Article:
Blood pressure risk even with small amounts of alcohol

The amount of alcohol an individual contributes to raising blood pressure – even if they do not have hypertension, according to a major analysis published today.

Analysis of seven international research studies from the USA, Korea and Japan published today in Hypertension found a continuous increase in blood pressure measures in participants with low and high alcohol intake.

And they warned that detectable increases in blood pressure levels that may lead to a higher risk of cardiovascular events were found after even low levels of alcohol consumption.

Senior study author Professor Marco Vinceti, professor of epidemiology and public health in the Medical School of the University of Modena and Reggio Emilia University, Italy, said they were surprised by some of the results.

“We found no beneficial effects in adults who drank a low level of alcohol compared to those who did not drink alcohol,” he said.

“We were somewhat surprised to see that consuming an already low level of alcohol was also linked to higher blood pressure changes over time compared to no consumption – although far less than the blood pressure increase seen in heavy drinkers.”

Researchers reviewed the health data for all participants across the seven studies for more than five years, comparing adults who drank alcohol regularly with non-drinkers.

They found systolic blood pressure rose 1.25 mm Hg in people who consumed an average of 12 grams of alcohol per day, rising to 4.9 mm Hg in people consuming an average of 48 grams of alcohol per day.

Diastolic blood pressure rose 1.14 mm Hg in people consuming an average of 12 grams of alcohol per day, rising to 3.1 mm Hg in people consuming an average of 48 grams of alcohol per day. These associations were seen in males but not in females.

Prof Vinceti said: “Alcohol is certainly not the sole driver of increases in blood pressure; however, our findings confirm it contributes in a meaningful way. Limiting alcohol intake is advised, and avoiding it is even better.”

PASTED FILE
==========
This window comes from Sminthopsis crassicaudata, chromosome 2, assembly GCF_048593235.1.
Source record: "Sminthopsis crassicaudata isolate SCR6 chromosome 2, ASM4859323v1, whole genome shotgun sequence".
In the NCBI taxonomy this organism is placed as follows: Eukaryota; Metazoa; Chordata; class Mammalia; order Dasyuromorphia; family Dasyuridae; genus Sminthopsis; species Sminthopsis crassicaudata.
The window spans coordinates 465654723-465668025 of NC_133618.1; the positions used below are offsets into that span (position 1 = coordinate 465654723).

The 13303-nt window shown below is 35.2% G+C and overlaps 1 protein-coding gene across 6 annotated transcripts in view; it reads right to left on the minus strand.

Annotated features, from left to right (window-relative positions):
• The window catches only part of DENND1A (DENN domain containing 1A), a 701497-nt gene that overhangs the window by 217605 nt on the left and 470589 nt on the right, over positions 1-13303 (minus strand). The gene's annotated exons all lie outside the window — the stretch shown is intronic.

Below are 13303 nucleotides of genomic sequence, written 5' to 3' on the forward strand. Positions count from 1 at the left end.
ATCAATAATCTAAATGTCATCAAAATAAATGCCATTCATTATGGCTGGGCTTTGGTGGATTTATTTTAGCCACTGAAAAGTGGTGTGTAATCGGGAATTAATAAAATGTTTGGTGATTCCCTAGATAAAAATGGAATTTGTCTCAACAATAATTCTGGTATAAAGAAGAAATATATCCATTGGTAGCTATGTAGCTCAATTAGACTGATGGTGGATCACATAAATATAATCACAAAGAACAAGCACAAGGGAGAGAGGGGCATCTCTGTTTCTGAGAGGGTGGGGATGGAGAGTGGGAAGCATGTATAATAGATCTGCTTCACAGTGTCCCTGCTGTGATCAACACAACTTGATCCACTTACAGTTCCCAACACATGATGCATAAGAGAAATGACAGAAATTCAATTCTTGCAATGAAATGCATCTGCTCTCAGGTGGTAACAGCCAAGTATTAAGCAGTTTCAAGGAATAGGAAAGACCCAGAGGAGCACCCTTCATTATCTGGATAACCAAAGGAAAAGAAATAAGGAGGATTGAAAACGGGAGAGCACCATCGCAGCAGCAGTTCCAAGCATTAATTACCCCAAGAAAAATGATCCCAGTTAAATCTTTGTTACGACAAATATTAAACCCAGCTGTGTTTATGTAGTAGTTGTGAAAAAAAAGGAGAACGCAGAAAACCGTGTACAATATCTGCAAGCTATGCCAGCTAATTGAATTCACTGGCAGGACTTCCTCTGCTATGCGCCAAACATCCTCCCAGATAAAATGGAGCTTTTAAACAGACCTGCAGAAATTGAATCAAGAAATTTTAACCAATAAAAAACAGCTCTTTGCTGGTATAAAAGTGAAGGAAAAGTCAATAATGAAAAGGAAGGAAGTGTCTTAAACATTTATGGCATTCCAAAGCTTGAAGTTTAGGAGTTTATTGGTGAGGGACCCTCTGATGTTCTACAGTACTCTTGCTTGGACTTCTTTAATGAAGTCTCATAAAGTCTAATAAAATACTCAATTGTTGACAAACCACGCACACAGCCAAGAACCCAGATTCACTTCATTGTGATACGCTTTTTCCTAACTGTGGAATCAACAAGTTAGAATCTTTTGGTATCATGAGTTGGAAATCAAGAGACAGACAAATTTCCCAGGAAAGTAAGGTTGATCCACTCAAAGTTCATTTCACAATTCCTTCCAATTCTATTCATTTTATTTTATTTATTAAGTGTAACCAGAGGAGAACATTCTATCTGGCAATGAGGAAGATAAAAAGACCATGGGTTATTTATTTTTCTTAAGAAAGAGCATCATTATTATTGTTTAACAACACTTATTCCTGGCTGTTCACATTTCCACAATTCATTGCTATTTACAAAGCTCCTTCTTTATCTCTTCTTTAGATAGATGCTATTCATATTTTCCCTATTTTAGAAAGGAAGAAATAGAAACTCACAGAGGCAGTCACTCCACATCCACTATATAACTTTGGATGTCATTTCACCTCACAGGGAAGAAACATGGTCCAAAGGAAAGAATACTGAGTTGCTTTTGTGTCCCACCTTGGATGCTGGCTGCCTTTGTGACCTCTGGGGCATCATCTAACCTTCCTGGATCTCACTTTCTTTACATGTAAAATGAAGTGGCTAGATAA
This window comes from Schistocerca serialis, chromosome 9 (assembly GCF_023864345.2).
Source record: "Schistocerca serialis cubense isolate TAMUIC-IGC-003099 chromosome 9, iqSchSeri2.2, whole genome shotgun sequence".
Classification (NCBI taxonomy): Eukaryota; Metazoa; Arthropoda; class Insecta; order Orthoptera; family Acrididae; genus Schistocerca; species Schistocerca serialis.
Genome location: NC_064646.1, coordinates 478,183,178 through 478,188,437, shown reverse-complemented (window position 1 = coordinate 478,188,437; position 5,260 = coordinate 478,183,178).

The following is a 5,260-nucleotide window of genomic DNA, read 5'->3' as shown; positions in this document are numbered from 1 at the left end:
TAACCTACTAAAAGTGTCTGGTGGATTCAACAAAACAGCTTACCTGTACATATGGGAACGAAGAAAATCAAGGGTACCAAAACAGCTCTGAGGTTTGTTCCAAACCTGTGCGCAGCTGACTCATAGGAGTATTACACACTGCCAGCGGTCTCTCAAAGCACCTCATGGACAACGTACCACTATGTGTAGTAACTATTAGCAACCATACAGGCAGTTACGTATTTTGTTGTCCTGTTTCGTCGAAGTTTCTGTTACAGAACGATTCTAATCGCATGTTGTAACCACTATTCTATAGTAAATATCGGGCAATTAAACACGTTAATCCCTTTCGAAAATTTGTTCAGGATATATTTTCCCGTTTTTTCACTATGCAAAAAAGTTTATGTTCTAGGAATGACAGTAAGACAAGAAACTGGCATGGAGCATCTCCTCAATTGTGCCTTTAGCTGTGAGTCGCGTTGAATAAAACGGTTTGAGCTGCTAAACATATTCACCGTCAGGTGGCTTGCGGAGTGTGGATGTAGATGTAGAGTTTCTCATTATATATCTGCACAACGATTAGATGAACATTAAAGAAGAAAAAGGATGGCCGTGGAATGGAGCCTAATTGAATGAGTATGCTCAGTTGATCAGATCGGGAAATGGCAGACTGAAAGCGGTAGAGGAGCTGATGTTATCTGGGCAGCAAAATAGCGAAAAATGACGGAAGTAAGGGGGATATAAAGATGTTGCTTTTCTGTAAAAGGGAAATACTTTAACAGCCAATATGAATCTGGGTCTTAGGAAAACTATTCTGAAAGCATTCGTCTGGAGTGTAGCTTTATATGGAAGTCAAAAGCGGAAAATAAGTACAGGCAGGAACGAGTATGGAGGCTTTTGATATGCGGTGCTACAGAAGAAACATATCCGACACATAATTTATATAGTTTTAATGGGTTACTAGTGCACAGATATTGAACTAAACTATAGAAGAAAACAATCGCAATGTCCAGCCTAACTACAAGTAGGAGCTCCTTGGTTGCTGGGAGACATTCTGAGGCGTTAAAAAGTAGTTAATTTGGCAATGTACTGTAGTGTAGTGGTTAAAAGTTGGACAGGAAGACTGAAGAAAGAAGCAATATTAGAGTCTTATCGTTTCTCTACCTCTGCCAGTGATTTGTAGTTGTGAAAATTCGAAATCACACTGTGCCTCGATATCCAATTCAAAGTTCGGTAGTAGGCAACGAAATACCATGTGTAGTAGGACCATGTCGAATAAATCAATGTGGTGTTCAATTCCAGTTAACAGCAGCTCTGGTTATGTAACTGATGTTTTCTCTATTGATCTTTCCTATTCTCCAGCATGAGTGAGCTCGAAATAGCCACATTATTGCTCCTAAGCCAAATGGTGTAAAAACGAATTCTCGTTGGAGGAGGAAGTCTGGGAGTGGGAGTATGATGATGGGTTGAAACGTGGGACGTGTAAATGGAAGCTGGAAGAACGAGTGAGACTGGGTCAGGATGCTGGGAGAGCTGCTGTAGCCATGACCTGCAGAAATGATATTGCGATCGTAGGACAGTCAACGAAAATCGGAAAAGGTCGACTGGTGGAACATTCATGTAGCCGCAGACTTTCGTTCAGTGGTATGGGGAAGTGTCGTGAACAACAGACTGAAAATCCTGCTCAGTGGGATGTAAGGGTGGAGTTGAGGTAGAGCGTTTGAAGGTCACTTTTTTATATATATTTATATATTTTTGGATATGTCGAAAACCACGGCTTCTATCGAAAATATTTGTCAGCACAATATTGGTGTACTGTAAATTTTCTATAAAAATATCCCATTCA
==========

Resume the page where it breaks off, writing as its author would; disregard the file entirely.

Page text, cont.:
Researchers analysed data from seven, large, observational studies involving 19,548 adults aged 20 to early 70s, of whom 65% were males. None had high blood pressure at the beginning of the studies or had been diagnosed with other cardiovascular diseases, diabetes, liver disease, alcoholism or binge drinking.

Usual alcoholic beverage intake was recorded at the beginning of each study and the researchers translated this information into a usual number of grams of alcohol consumed daily.

The team used a new statistical technique that allowed them to combine results from several studies and plot a curve, which showed the impact of any amount of alcohol typically consumed on changes in blood pressure over time.

Study co-author Dr Paul K. Whelton, of Tulane University’s School of Public Health and Tropical Medicine, New Orleans, USA, and president of the World Hypertension League, said: “We found participants with higher starting blood pressure readings, had a stronger link between alcohol intake and blood pressure changes over time. This suggests that people with a trend towards increased (although still not “high”) blood pressure may benefit the most from low to no alcohol consumption.”

Di Federico S, Filippini T, Whelton PK et al. Alcohol Intake and Blood Pressure Levels: A Dose-Response Meta-Analysis of Nonexperimental Cohort Studies. Hypertension 1 August 2023; doi: 10.1161/HYPERTENSIONAHA.123.21224

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